Niecephews are _exhausting_. (Four of them, age range: 5-13.) Having the 5 year old and the 7 year old hang off me at the same time is something my back did not enjoy.

January 18, 2013

And lo, I get on a plane to Minnesota in a couple hours, off on a 6 month contract working at Cray in St. Paul.

I cut a toybox release. It built the i686 target of aboriginal with cp and readlink enabled (and the corresponding busybox versions switched off), so that's probably a good stopping point. There's losetup in there too and several nice third party contributions and general cleanups.

I've been on the fence about doing an interstitial aboriginal release (the ls bug is embarassing) but the deciding factor is now simply that my poor netbook can't grind out a dozen targets in less than a full day, and I haven't got that much time left. The kernel's up to -rc4, I should have non-work internet again by the time that ships. (Since I've updated the perl patches before the merge window for once, I should post them to the list, but balsa whitespace-damages everything and my python script to send stuff is still getting the header info subtly wrong. More todo items...)

My talk proposal for CELF ELC (on command selection in toybox) got accepted, so I should be in San Francisco in late February. First CELF I've attended since the Linux Foundation katamari'd over it, and I'm not attending the other stuff they've bundled with it, but the guys are still nuts about key signing (because physical proximity proves you're harmless, that's why large men in dark alleys are so reassuring), and I should really deal with that. Besides, the hallway track is generally fun.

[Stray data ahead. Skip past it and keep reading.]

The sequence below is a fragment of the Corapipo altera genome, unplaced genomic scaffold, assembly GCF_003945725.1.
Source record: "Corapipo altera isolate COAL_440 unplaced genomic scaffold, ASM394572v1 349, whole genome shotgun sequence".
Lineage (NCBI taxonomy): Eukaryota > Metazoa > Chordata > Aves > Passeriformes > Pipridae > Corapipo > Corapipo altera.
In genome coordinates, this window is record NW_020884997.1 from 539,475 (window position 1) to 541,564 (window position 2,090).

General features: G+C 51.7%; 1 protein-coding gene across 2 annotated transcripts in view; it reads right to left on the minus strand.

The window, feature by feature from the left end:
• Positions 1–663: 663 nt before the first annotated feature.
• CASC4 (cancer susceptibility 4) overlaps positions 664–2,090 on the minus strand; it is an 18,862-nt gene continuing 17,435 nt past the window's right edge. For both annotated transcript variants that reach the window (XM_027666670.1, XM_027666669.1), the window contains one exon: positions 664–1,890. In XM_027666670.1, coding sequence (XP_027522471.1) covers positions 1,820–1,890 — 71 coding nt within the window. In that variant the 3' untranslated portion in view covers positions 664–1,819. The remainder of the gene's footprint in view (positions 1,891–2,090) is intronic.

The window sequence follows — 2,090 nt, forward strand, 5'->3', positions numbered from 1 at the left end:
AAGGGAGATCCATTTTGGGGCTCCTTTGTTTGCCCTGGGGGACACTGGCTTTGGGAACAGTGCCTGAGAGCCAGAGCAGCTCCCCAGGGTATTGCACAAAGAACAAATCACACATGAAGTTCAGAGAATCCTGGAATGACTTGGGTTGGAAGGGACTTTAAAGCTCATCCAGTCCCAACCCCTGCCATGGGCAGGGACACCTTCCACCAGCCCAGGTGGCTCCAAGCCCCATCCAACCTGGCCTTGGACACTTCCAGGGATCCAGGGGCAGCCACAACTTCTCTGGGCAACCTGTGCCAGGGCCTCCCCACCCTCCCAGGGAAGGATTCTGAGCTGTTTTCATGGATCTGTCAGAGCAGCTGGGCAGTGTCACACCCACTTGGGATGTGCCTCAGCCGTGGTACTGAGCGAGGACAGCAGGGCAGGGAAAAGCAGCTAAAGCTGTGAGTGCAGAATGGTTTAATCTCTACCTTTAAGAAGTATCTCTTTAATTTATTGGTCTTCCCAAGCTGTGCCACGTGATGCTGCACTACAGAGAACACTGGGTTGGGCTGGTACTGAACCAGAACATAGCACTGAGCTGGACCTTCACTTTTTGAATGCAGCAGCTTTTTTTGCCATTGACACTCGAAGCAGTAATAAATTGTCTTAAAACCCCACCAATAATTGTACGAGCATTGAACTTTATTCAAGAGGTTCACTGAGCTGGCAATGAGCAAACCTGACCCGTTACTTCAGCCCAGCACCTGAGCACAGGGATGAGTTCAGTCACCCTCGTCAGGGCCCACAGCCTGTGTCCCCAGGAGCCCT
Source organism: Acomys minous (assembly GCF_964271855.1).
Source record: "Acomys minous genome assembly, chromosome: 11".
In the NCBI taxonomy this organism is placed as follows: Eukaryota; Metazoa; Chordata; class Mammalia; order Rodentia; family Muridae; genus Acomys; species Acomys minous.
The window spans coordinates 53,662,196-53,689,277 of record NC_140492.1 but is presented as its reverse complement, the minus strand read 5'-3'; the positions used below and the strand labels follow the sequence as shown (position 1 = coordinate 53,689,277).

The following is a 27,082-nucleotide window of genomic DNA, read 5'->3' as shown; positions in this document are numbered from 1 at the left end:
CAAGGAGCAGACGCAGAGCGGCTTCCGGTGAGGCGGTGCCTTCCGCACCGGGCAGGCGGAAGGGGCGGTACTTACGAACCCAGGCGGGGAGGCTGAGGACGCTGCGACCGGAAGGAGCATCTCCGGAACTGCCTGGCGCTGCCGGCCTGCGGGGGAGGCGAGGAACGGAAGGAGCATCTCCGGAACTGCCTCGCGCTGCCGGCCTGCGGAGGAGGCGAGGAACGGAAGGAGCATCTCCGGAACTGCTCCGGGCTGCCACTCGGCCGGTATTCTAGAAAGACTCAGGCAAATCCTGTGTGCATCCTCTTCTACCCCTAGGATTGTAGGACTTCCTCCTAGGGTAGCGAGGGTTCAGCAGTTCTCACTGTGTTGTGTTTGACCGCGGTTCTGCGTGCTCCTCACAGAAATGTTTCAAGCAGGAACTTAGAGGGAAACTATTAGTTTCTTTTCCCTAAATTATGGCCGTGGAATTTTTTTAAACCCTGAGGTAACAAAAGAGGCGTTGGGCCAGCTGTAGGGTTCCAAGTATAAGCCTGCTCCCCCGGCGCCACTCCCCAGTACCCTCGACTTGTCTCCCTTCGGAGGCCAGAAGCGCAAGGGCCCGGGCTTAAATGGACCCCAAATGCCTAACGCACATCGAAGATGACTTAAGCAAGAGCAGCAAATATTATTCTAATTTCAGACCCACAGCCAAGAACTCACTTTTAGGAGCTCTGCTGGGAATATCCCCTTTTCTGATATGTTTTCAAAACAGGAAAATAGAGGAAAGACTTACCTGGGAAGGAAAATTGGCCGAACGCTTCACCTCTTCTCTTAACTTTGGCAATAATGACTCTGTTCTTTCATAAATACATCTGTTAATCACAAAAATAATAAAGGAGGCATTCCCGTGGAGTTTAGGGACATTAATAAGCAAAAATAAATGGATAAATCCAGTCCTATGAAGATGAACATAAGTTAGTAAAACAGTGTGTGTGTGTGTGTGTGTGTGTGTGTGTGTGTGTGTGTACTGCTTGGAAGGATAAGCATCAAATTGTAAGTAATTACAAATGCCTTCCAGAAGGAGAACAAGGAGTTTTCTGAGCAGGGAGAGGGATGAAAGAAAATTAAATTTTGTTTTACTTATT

January 16, 2013

With a bit more time to think about it, the mknod case of cp -p isn't as horrible as I thought, because I can just create the sucker with the right permissions in the first place. For files the suid bit goes away if you modify the contents of the file, but with mknod I'm not modifying the contents. (Having the suid bit on a device node is kinda strange in the first place, but it's not my place to judge.) So the initial mask is pretty much right, modulo setting umask(0) for -p.

For directories I already make sure the sucker's writeable or I can't create new entries in it. This is another facet of the same atomicity problem: for a file O_RDWR|O_CREAT gives me a writeable filehandle even if the permission bits of the file it creates don't have the write bit. (This doesn't work on an NFS filesystem, which is NFS's problem not mine. Don't use NFS, it sucks in many subtle ways.) Creating a directory doesn't give me a filehandle, and if I do have a filehandle to a directory it's just a reference, permission checks get redone each transaction. (I think.)